Thirteen Syrian nuns held captive for three months are finally free.
A crowd gave the nuns a warm welcome early Monday morning. After crossing the Syrian border with Lebanon overnight, the women arrived by minibus in Damascus. (Via Euronews)
The Greek Orthodox nuns, along with their three maids, were abducted in December when Syrian rebels overran the Christian town of Maaloula. (Via The Times of Israel)
For three months, their whereabouts were unknown. In February, they did appear in this video, saying they were in good health — but it was unclear who did the filming or where it was filmed. (Via AlManar Channel)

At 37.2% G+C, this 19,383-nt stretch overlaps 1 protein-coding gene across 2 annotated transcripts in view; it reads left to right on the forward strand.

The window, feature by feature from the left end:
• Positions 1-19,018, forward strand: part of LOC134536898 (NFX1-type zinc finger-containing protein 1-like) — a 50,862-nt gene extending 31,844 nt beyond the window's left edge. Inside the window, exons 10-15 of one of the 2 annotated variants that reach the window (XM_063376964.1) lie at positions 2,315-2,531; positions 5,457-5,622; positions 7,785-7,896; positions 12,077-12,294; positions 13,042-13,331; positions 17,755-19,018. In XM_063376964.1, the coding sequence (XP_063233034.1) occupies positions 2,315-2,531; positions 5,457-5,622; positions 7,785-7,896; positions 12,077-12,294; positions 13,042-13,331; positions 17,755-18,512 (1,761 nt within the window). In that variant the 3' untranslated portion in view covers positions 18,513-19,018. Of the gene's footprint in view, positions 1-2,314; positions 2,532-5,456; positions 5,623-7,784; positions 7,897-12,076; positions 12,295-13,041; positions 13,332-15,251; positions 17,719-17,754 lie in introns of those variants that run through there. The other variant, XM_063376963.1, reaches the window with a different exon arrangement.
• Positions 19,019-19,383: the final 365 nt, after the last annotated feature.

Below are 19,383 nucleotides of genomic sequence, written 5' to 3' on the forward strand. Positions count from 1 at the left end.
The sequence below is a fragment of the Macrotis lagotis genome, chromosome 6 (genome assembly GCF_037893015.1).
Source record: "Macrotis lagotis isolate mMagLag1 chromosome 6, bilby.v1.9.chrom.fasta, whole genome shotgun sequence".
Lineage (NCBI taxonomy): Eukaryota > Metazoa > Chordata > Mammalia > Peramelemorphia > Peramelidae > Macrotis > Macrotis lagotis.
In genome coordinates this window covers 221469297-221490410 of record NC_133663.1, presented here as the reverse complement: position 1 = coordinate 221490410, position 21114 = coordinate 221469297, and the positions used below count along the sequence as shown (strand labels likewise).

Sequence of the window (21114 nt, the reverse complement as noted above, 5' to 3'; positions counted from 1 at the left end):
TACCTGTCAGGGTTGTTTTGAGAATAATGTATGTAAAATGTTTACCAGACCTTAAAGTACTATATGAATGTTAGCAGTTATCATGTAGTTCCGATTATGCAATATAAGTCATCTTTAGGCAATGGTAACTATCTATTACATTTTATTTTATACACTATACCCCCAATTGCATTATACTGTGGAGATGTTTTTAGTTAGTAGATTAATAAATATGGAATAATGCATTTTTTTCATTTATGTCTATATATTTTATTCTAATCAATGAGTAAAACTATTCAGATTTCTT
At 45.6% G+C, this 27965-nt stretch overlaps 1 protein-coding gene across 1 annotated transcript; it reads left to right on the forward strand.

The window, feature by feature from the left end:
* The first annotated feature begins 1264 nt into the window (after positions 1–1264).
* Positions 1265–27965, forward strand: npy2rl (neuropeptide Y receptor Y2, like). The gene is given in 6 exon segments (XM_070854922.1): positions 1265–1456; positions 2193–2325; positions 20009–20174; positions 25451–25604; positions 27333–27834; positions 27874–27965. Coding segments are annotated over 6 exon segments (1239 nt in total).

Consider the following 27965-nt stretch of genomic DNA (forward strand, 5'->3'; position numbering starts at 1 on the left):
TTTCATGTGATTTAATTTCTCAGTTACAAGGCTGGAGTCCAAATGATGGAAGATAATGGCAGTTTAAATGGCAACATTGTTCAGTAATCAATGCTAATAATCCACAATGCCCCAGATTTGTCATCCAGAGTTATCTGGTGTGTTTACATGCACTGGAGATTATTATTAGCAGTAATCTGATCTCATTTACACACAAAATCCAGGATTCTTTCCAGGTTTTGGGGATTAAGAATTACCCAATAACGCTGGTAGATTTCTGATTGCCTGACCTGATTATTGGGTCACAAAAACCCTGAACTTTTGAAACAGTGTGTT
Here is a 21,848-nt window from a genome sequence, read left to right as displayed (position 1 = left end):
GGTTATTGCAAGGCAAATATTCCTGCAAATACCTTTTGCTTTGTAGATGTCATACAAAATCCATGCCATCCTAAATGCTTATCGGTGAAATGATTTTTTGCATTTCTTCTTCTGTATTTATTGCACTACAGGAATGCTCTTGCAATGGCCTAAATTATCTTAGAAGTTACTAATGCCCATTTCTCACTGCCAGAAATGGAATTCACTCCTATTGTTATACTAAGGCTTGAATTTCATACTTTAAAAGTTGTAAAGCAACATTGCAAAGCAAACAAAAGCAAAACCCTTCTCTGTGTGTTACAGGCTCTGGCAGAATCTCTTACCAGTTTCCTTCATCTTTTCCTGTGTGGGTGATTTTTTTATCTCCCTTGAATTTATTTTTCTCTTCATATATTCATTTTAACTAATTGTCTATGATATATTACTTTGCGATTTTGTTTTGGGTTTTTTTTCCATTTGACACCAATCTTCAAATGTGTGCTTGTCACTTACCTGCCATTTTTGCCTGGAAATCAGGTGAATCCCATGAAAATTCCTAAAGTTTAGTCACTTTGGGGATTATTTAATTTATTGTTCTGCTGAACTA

According to some reports, the women were freed as part of a rare prisoner swap, in which the Syrian regime agreed to release nearly 150 female prisoners in exchange for the nuns.
Al Jazeera makes an interesting observation — noting that Syrian state TV heavily played video of the nuns returning home but made no mention of a prisoner exchange.
It also wasn’t entirely clear who did the kidnapping, but the Syrian Observatory for Human Rights — a monitoring group that backs the opposition — blamed Al- Nusra Front. It's a jihadist group affiliated with Al-Qaeda. (Via BBC)
One of the nuns seemed to confirm this, telling reporters: "I have to be truthful, the Front treated us well." (Via The Wall Street Journal)
Christians make up about 10 percent of Syria's population. For the most part, they've stayed out of the country’s civil war — though many have sided with the Assad regime, fearing of persecution should the rebels take power. (Via RT)
The nuns' release came on the heels of a report from Amnesty International that claimed the Syrian army is using systematic starvation as a weapon against civilians.